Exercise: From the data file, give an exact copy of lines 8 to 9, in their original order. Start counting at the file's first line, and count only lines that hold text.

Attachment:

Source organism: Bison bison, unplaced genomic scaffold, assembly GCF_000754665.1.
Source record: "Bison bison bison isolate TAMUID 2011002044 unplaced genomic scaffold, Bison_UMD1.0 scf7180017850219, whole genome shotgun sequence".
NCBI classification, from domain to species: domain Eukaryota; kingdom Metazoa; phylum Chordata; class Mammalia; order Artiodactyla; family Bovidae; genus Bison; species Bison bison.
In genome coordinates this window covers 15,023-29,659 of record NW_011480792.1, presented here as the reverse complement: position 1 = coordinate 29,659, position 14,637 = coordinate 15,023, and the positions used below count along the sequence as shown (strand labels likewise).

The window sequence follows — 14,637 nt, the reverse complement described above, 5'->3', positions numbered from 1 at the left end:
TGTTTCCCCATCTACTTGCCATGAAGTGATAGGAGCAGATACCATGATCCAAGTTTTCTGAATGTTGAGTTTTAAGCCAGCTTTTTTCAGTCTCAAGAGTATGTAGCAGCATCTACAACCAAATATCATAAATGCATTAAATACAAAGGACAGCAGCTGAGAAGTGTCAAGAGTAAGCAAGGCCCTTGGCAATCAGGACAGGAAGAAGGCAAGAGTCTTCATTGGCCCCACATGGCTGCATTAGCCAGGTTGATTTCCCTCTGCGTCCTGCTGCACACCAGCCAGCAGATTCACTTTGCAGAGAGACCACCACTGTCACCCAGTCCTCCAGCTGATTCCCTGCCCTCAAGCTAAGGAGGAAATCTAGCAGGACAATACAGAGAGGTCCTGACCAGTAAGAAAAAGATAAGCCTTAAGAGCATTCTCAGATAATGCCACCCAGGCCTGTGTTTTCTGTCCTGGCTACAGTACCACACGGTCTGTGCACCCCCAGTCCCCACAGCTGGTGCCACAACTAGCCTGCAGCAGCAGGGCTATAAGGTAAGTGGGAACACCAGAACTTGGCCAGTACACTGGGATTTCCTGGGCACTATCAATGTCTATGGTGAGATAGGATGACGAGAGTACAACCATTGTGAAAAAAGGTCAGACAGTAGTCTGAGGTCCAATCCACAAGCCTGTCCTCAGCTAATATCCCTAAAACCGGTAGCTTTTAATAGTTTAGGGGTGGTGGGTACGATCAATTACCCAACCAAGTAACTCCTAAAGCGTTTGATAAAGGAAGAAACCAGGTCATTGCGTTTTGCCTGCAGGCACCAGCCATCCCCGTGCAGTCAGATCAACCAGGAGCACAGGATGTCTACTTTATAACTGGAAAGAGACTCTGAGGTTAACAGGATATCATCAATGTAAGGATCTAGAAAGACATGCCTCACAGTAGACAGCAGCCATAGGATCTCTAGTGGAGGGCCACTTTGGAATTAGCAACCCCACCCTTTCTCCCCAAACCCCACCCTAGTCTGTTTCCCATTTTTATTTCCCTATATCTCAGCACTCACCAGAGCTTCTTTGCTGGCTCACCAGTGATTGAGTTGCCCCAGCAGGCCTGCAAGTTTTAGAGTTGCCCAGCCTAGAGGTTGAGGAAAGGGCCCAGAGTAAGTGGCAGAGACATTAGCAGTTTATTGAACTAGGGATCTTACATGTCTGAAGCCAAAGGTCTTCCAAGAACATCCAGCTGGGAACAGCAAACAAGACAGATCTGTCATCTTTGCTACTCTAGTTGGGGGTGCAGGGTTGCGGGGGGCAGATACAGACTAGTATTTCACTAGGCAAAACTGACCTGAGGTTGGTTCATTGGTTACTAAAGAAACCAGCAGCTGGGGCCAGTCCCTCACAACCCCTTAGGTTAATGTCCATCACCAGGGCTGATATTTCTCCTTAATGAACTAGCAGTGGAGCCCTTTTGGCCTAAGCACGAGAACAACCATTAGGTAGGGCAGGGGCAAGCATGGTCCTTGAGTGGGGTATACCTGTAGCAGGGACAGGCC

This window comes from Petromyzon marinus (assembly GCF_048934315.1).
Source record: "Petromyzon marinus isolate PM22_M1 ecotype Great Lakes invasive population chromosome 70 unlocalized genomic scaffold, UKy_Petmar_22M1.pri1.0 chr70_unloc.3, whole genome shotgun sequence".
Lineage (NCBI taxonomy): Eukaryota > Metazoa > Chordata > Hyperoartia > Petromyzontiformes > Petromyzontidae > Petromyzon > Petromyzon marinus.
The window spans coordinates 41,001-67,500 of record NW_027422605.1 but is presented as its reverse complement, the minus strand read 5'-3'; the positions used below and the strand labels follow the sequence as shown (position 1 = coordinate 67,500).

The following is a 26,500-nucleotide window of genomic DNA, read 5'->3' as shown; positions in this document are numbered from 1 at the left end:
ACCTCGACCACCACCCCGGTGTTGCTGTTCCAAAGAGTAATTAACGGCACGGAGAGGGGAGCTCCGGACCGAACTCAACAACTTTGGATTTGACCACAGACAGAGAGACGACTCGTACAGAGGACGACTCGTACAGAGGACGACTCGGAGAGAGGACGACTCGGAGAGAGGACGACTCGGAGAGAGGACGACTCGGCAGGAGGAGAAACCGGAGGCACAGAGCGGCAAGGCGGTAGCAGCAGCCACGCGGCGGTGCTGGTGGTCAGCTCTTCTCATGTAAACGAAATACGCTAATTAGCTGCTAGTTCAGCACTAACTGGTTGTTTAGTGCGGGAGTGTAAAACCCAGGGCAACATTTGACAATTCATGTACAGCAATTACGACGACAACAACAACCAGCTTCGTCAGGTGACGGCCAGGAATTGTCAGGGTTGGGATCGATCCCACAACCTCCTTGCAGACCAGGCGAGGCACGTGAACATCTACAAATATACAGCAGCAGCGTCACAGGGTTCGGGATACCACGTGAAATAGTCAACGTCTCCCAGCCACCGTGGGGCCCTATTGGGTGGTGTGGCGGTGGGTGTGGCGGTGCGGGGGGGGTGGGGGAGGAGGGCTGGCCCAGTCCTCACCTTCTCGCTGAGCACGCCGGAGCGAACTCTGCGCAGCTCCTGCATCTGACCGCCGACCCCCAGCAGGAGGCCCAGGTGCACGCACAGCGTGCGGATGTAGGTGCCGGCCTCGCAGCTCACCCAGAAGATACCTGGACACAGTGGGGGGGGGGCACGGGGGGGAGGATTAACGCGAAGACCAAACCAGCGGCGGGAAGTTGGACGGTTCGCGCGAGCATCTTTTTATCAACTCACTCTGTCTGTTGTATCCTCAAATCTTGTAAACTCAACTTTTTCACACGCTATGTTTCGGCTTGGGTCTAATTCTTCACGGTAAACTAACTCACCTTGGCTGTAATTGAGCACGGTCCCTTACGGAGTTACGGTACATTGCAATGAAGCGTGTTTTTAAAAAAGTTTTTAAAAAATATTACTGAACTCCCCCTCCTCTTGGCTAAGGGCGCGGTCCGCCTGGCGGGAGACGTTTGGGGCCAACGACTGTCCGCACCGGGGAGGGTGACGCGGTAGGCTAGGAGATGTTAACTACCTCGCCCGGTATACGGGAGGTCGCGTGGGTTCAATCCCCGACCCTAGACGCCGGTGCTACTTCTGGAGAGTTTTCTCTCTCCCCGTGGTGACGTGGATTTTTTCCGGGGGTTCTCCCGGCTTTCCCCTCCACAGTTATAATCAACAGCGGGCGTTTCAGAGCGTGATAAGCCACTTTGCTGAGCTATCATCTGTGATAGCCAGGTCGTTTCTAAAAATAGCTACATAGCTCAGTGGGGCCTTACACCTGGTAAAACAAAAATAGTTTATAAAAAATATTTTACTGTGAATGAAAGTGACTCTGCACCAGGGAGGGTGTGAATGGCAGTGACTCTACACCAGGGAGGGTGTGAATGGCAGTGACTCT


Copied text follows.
Source record: "Petromyzon marinus isolate PM22_M1 ecotype Great Lakes invasive population chromosome 70 unlocalized genomic scaffold, UKy_Petmar_22M1.pri1.0 chr70_unloc.3, whole genome shotgun sequence".
Lineage (NCBI taxonomy): Eukaryota > Metazoa > Chordata > Hyperoartia > Petromyzontiformes > Petromyzontidae > Petromyzon > Petromyzon marinus.